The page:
Looking at Josh Howard’s shot location data from HoopData.com, Howard’s eFG% sharply declined last season prior to getting traded by Dallas. Outside of a 43% FG clip from 16-23 feet in 2009 (and a slight uptick in his 3-pt% that year), Howard’s ability to make shots from outside 10 feet has simply declined since he broke into the League.
As defenders are probably going to dare Howard to drive past them and test that knee, Josh will have to pull up for more shots. Increasing his accuracy from beyond 10 feet would go a long way in ensuring an efficient Wizards’ offense.
The Perfect Play.
-by John Townsend
John Wall (#2) and JaVale McGee (#34) run a flare screen near the top of the three-point line: Gilbert Arenas (#9) sets an off-ball screen for Josh Howard (#5) along the baseline.
Wall passes the ball to McGee, who holds until Arenas is able to come off Blatche’s screen.
McGee swings the ball to Arenas and cuts to the basket. In the meantime, Blatche sets a backdoor screen for Howard; then curls back out toward the top of the key.
Arenas dumps the ball to Howard for an ISO in the post on the left wing (where he’s more comfortable). The ultimate goal is to give Howard the ball close enough to the basket so he doesn’t settle for the long two-pointer, but still has enough room to use his athleticism to make a play. During his 31-game tour with the Dallas Mavericks last season, Howard averaged 1.11 points per possession (PPP) in the post — 8th best Post-Up PPP in the NBA.
-by Stephen Riley
It wasn’t that long ago when Howard was considered a top talent in the NBA. But those days have since gone up in smoke (pun intended). Howard isn’t expected to play until after November, at the earliest, but if healthy, his return will add another strong scorer to Washington’s roster.
He’ll struggle for shots behind Gilbert Arenas, John Wall and Andray Blatche, but his length and defense will be featured assets on a young team. Howard should be fine playing the third and fourth fiddle considering the backseat he often took on some loaded Maverick teams. During his best Dallas days, Howard was a pesky defender and sneaky scorer. He provided athleticism, rebounding and one-on-one skills that were effective in the half court. His attitude has always been subject to criticism, but when focused, he’s performed in solid fashion.
For it to work this year for the Wizards, it really all depends upon how Howard responds following his knee surgery. He’s battled injuries throughout his career and has always seemed to bounce back, but he’s never dealt with an ACL injury before. Underrated explosiveness was a big part of his game so it will be interesting to see if Howard’s knee injury zaps that from him. In a worst case scenario, Howard and Al Thornton will form a semi-solid small forward rotation. At best, Howard can regain his former All-Star form and dial up a season that helps him cash in on what should be his last big pay day after his contract closes.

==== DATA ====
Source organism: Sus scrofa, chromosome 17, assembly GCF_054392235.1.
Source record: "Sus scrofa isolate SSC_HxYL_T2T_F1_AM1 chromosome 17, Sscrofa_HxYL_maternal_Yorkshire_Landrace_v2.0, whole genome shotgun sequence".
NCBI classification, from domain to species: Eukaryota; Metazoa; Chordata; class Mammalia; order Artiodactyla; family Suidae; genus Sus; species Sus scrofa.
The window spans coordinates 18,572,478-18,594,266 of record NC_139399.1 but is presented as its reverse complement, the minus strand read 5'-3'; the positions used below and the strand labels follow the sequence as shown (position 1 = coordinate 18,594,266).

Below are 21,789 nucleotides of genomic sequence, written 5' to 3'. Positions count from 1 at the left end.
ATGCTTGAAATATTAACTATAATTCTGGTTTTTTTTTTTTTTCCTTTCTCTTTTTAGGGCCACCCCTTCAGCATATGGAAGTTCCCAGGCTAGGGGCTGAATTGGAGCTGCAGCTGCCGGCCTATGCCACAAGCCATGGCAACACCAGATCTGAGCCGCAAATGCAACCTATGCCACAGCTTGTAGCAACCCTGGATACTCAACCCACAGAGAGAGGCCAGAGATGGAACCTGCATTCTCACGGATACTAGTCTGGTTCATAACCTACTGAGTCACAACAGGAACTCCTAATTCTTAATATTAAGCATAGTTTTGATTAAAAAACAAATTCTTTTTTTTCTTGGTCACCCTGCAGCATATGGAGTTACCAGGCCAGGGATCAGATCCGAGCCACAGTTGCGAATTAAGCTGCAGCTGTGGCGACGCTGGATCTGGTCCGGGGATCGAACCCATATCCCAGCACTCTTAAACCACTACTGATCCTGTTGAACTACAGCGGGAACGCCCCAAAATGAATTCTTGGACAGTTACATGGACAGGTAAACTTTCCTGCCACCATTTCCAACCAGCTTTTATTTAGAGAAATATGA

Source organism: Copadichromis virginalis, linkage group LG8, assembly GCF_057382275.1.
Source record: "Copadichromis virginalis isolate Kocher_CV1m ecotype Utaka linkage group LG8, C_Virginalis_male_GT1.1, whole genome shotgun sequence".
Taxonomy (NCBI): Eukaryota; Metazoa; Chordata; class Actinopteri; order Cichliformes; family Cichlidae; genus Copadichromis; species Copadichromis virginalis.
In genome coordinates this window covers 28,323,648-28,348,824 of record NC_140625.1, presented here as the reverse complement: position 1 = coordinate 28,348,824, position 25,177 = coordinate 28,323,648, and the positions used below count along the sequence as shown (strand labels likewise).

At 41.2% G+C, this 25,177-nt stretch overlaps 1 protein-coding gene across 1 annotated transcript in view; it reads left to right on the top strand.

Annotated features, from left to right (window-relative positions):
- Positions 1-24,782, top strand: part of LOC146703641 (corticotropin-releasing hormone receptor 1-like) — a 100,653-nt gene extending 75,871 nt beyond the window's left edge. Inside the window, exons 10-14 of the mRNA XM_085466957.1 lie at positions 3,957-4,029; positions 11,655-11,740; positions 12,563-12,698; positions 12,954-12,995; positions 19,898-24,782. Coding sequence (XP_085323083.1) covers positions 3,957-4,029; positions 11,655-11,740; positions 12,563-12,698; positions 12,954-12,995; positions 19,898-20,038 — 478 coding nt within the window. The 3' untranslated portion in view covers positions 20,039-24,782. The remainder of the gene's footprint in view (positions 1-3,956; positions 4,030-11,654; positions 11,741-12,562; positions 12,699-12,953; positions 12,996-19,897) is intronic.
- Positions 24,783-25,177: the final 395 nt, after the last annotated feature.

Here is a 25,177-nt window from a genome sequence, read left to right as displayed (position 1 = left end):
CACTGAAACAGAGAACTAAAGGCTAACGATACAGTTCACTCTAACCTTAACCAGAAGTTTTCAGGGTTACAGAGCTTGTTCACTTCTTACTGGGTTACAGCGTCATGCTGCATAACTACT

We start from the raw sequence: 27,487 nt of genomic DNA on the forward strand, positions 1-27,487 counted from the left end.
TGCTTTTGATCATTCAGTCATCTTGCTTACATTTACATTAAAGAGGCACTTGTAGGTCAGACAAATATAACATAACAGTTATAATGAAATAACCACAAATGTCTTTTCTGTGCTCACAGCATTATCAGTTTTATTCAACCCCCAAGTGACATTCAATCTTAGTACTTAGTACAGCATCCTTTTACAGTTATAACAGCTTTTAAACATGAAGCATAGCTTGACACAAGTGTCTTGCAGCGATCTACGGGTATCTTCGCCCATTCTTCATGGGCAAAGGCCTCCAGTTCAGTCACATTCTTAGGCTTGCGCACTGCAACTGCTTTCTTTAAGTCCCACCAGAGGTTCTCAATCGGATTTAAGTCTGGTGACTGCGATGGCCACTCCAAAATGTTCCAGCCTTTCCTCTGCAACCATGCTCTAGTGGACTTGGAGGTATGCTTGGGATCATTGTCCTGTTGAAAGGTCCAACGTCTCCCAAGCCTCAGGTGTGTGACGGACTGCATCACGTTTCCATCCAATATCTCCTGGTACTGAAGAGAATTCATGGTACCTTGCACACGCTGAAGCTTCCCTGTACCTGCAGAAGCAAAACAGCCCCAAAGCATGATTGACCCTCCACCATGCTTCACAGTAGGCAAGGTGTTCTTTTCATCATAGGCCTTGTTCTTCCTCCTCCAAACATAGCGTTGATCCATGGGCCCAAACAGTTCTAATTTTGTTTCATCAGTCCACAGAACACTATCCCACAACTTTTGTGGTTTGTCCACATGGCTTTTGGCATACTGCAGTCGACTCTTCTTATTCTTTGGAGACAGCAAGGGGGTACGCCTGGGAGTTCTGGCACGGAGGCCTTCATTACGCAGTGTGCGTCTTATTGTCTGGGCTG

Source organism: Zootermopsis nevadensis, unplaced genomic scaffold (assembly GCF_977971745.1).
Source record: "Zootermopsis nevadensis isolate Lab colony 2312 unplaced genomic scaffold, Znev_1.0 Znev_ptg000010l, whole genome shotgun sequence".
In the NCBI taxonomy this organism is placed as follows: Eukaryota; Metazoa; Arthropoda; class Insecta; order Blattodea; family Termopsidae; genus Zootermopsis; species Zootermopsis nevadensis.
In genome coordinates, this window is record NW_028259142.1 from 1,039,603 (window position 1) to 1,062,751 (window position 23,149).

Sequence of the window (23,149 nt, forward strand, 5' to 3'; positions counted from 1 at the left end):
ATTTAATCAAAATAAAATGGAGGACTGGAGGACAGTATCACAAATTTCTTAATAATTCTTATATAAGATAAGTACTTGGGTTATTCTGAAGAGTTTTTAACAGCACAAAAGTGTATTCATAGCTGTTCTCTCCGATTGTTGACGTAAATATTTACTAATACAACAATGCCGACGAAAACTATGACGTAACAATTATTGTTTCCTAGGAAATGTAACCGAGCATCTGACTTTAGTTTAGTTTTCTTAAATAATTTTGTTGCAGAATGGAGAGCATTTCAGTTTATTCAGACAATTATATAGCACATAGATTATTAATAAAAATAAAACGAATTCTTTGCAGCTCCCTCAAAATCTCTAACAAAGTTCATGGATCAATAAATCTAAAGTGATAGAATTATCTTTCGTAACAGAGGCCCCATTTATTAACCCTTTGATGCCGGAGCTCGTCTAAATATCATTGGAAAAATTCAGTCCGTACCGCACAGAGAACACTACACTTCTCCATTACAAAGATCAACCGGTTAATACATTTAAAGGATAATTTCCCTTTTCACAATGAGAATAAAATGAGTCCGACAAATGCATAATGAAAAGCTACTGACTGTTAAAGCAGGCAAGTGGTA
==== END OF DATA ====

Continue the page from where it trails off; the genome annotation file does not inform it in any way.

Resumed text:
-by Beckley Mason
Josh Howard has never been an Iron Man. In fact, he’s appeared in 70+ games only three times in seven seasons. At this point in his career, Robert Downey Jr. circa 2001 is an appropriate analogy to the former Mavericks semi-star.
In 2005, Howard was a madman. He crashed the boards, sprinted lanes, attacked off the dribble, blocked shots, and generally created and thrived on mayhem all over the court. He was, somewhat like Shawn Marion, a player who epitomized the modern small forward. Able to fill gaps and find creases all over the court, Howard was an exciting player because his talents would manifest themselves in unexpected moments.
Downey Jr. seemed to epitomize a new breed himself, coming up in the brat pack in the 1980s and 90s (2003 NBA draft?!). He showed a precocious subtlety early in his career and seemed sure to one day claim his destiny as an elite talent. Downey’s subsequent struggles with drugs are well documented. In the years leading up to 2000, Downey would be in and out of drug abuse clinics and jail, his personal life and career in tailspin.
The root of the breakdown in Howard’s game is a bit more mysterious. As his ankles weakened and he decided he was born to be a triple threat, jab-and-fake shooter, Howard became, for lack of a better term, lame. As his play slipped, his entire persona came under fire—he was a bad locker room presence, he didn’t heart America, he didn’t play defense.
After Howard’s knee exploded, he did the same thing Downey Jr. did in 2001: rehab his body and his image. When Downey returned to the limelight, he traveled via TV sitcom and clever semi-indie flicks like A Scanner Darkly and Kiss Kiss Bang Bang. He didn’t try to be the hero, but he crushed the roles he chose, and before long, he was a bona fide star with his own Marvel franchise.
Howard’s comeback will need to chart a similar course. If he can contribute again as the X-factor wing threat he was three years ago when he averaged 20 points and seven rebounds per game, it won’t be long before he’s back in a featured role.